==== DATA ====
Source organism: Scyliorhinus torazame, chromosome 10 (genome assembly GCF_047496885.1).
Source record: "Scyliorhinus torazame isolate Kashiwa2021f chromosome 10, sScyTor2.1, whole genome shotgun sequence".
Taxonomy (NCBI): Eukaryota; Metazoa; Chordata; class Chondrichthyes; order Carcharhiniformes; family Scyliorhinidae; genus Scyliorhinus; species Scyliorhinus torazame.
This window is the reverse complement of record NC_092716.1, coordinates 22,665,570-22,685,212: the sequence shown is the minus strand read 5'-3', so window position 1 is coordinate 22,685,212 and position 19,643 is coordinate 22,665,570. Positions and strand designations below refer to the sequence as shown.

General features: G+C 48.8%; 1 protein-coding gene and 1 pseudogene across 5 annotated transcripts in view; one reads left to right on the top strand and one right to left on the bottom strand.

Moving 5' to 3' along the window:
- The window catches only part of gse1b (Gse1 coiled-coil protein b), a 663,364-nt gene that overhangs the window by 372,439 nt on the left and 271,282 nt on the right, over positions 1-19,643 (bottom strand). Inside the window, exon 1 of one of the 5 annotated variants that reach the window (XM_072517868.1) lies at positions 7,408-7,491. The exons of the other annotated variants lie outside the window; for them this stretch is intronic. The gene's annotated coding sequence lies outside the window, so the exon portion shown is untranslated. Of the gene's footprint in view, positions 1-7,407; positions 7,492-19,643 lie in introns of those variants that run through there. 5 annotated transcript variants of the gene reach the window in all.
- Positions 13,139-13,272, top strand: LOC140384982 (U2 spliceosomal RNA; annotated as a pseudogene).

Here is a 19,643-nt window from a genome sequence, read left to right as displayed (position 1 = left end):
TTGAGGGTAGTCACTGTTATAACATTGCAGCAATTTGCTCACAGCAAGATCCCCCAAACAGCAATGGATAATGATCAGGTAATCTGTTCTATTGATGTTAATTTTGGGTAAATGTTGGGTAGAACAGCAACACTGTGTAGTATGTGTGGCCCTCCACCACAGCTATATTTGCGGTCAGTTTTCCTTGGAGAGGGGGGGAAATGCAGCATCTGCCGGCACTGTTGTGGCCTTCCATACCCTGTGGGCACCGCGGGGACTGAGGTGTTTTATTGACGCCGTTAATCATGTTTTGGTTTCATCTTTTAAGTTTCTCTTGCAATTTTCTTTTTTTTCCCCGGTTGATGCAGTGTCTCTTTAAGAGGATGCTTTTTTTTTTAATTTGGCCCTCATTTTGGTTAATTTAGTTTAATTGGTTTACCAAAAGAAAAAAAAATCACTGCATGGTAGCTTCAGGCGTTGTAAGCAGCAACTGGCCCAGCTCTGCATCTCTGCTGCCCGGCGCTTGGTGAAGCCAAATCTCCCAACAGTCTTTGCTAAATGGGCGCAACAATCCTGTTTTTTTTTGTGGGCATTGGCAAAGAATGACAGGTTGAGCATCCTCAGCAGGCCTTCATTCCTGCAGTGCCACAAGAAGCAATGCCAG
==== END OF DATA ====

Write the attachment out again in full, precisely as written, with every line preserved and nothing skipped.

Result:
Source organism: Scyliorhinus torazame, chromosome 10 (genome assembly GCF_047496885.1).
Source record: "Scyliorhinus torazame isolate Kashiwa2021f chromosome 10, sScyTor2.1, whole genome shotgun sequence".
Taxonomy (NCBI): Eukaryota; Metazoa; Chordata; class Chondrichthyes; order Carcharhiniformes; family Scyliorhinidae; genus Scyliorhinus; species Scyliorhinus torazame.
This window is the reverse complement of record NC_092716.1, coordinates 22,665,570-22,685,212: the sequence shown is the minus strand read 5'-3', so window position 1 is coordinate 22,685,212 and position 19,643 is coordinate 22,665,570. Positions and strand designations below refer to the sequence as shown.

General features: G+C 48.8%; 1 protein-coding gene and 1 pseudogene across 5 annotated transcripts in view; one reads left to right on the top strand and one right to left on the bottom strand.

Moving 5' to 3' along the window:
- The window catches only part of gse1b (Gse1 coiled-coil protein b), a 663,364-nt gene that overhangs the window by 372,439 nt on the left and 271,282 nt on the right, over positions 1-19,643 (bottom strand). Inside the window, exon 1 of one of the 5 annotated variants that reach the window (XM_072517868.1) lies at positions 7,408-7,491. The exons of the other annotated variants lie outside the window; for them this stretch is intronic. The gene's annotated coding sequence lies outside the window, so the exon portion shown is untranslated. Of the gene's footprint in view, positions 1-7,407; positions 7,492-19,643 lie in introns of those variants that run through there. 5 annotated transcript variants of the gene reach the window in all.
- Positions 13,139-13,272, top strand: LOC140384982 (U2 spliceosomal RNA; annotated as a pseudogene).

Here is a 19,643-nt window from a genome sequence, read left to right as displayed (position 1 = left end):
TTGAGGGTAGTCACTGTTATAACATTGCAGCAATTTGCTCACAGCAAGATCCCCCAAACAGCAATGGATAATGATCAGGTAATCTGTTCTATTGATGTTAATTTTGGGTAAATGTTGGGTAGAACAGCAACACTGTGTAGTATGTGTGGCCCTCCACCACAGCTATATTTGCGGTCAGTTTTCCTTGGAGAGGGGGGGAAATGCAGCATCTGCCGGCACTGTTGTGGCCTTCCATACCCTGTGGGCACCGCGGGGACTGAGGTGTTTTATTGACGCCGTTAATCATGTTTTGGTTTCATCTTTTAAGTTTCTCTTGCAATTTTCTTTTTTTTCCCCGGTTGATGCAGTGTCTCTTTAAGAGGATGCTTTTTTTTTTAATTTGGCCCTCATTTTGGTTAATTTAGTTTAATTGGTTTACCAAAAGAAAAAAAAATCACTGCATGGTAGCTTCAGGCGTTGTAAGCAGCAACTGGCCCAGCTCTGCATCTCTGCTGCCCGGCGCTTGGTGAAGCCAAATCTCCCAACAGTCTTTGCTAAATGGGCGCAACAATCCTGTTTTTTTTTGTGGGCATTGGCAAAGAATGACAGGTTGAGCATCCTCAGCAGGCCTTCATTCCTGCAGTGCCACAAGAAGCAATGCCAG